A Man Said He Slit A 17-Year-Old's Throat Because The Boy's Rap Music Made Him Feel "Unsafe"
Elijah Al-Amin, 17, had “so many dreams” and had been working at Subway and Taco Bell to save up for a car, his parents said.
A 17-year-old boy was stabbed to death in Peoria, Arizona, on Thursday by a man who told police he did it because the boy’s rap music made him feel “unsafe.”
In a convenience store just before 2 a.m. on July 4, Michael Paul Adams, 27, lunged at the teen and allegedly stabbed him in the back and slit his throat, according to a probable cause statement obtained by BuzzFeed News.
Adams told police he stabbed the boy because he heard him listening to rap music in his car before entering the store, and rap makes him feel “unsafe.” He also told officers that he had previously been “attacked by people ... who listen to rap music,” whom he identified as black, Latino, and Native American, according to court documents, and that he believes that “people who listen to rap music are a threat to him and the community.”
The teen, whom local media identified as 17-year-old Elijah Al-Amin, collapsed outside the store while trying to flee his attacker and was pronounced dead at the hospital.
Adams was arrested and charged with first-degree murder. He is being held in lieu of $1 million bond and is expected to appear in court July 15.
Just two days before the stabbing, Adams had been released from prison, according to Andrew Wilder, a spokesperson for the Arizona Department of Corrections. Adams had previously faced numerous charges, including aggravated assault of a correctional officer, assault with a weapon, marijuana violation, and theft.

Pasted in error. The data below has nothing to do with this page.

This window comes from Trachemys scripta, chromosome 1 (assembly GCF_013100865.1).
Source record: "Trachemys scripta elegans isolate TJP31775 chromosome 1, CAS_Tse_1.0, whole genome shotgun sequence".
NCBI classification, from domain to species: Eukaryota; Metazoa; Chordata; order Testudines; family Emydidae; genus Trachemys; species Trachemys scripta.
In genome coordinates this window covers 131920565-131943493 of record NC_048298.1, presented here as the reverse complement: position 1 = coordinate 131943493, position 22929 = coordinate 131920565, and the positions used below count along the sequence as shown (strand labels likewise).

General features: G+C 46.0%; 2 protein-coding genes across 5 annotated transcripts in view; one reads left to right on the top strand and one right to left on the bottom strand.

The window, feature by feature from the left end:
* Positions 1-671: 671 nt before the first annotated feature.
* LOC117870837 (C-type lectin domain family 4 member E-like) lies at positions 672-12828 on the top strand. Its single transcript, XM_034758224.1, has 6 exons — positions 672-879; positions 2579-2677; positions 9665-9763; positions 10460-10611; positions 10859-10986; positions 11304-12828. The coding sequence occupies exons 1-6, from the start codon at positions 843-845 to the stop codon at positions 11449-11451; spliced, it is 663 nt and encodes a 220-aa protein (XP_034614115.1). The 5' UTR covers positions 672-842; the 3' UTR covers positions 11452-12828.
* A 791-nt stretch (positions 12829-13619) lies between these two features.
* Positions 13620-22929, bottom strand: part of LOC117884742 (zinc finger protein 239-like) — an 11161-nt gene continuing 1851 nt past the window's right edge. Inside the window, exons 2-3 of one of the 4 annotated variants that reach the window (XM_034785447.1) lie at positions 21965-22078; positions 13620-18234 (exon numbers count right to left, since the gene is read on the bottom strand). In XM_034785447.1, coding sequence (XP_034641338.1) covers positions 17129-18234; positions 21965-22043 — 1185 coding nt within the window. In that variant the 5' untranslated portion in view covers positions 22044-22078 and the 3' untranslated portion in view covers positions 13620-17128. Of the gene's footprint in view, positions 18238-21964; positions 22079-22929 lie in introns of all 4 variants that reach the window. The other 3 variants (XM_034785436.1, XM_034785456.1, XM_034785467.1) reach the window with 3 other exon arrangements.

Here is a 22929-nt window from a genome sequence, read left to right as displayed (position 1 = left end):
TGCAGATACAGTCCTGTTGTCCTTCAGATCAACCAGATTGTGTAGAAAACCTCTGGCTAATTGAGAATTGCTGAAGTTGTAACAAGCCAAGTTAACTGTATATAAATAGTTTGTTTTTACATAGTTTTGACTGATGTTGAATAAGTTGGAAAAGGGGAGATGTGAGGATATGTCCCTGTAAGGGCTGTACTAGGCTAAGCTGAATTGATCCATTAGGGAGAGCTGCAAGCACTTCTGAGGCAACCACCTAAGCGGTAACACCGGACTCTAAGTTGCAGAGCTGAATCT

His lawyer, Jacie Cotterell, told AZ Central that Adams had been homeless upon his release and did not have access to the mental health resources he needed, saying he was “set up for failure.”
“To be specific, he was given resources, he wasn’t given means to get to those resources,” Cotterell said.
Adams, however, was not designated “seriously mentally ill” and was given contact information for services in the community, “such as continuing care, housing, welfare as well as other community resources” before his release, Wilder said.
“The tragic death is terrible, and Mr. Adams will have to answer for his alleged actions,” Wilder added.
Elijah’s father, Rahim Al-Amin, told 12 News his son had “so many dreams,” and that he wanted to move to Seattle and work in hotel management. He would have turned 18 in two weeks.
Al-Amin said Elijah had finished work around 11:30 p.m. and went to his girlfriend’s house, but he told his son not to come home too late.
“Two o’clock came, three o’clock came, four o’clock came, I kept calling, calling, calling, texting, texting, texting, and I wasn’t getting a response,” he said. “I just had a feeling that something wasn’t right.”
Al-Amin only found out what happened hours later, when he went to Elijah’s girlfriend’s house and she told him. He found out his son had died after calling the hospital.
“You took a helluva kid,” he said. “He was a good kid, very good kid, always willing to help kids, help people in general.”
Elijah’s mother, Serina Rides, told Fox 10 Phoenix her son was a rising high school senior and had been working at Subway and Taco Bell to save up for a car.
“I got a call from [Elijah’s] father, saying, ‘Something’s wrong, this is not like Elijah, he’s not home yet,’” Rides said. “Out of the blue, somebody’s going to do this to you? I can’t understand.”
Rides said she thinks Adams and his lawyer are “hiding behind mental illness” as an excuse for racist motivations for the killing.
“I’m so numb and hurt to the core of my soul,” Rides said. “But I have to stay focused because I know that’s what he would want and to make sure justice is served for him.”
Many others on social media said they also believe mental illness is being used as an excuse for deadly racism.
“My last words to him was, ‘Elijah, I love you,’ [and] he said, ‘I love you too, mom,’” Rides told the Fox news station. “Those were his last words to me and I’m at peace with that.”